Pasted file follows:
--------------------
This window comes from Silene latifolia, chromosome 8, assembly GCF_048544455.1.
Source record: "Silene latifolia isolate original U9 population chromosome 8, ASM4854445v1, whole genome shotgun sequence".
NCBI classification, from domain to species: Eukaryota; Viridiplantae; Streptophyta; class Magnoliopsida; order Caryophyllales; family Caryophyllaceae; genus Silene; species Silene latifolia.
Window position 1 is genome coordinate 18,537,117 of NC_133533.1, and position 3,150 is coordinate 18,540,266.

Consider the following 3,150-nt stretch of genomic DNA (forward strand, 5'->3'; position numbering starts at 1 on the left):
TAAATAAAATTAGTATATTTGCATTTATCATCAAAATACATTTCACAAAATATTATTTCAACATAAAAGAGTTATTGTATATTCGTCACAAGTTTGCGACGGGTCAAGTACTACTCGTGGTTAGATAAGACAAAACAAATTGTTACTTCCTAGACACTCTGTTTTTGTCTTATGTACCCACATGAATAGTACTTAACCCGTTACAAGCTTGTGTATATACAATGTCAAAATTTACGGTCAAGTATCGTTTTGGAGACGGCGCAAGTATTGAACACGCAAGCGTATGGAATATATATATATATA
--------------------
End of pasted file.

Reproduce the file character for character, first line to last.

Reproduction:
This window comes from Silene latifolia, chromosome 8, assembly GCF_048544455.1.
Source record: "Silene latifolia isolate original U9 population chromosome 8, ASM4854445v1, whole genome shotgun sequence".
NCBI classification, from domain to species: Eukaryota; Viridiplantae; Streptophyta; class Magnoliopsida; order Caryophyllales; family Caryophyllaceae; genus Silene; species Silene latifolia.
Window position 1 is genome coordinate 18,537,117 of NC_133533.1, and position 3,150 is coordinate 18,540,266.

Consider the following 3,150-nt stretch of genomic DNA (forward strand, 5'->3'; position numbering starts at 1 on the left):
TAAATAAAATTAGTATATTTGCATTTATCATCAAAATACATTTCACAAAATATTATTTCAACATAAAAGAGTTATTGTATATTCGTCACAAGTTTGCGACGGGTCAAGTACTACTCGTGGTTAGATAAGACAAAACAAATTGTTACTTCCTAGACACTCTGTTTTTGTCTTATGTACCCACATGAATAGTACTTAACCCGTTACAAGCTTGTGTATATACAATGTCAAAATTTACGGTCAAGTATCGTTTTGGAGACGGCGCAAGTATTGAACACGCAAGCGTATGGAATATATATATATATA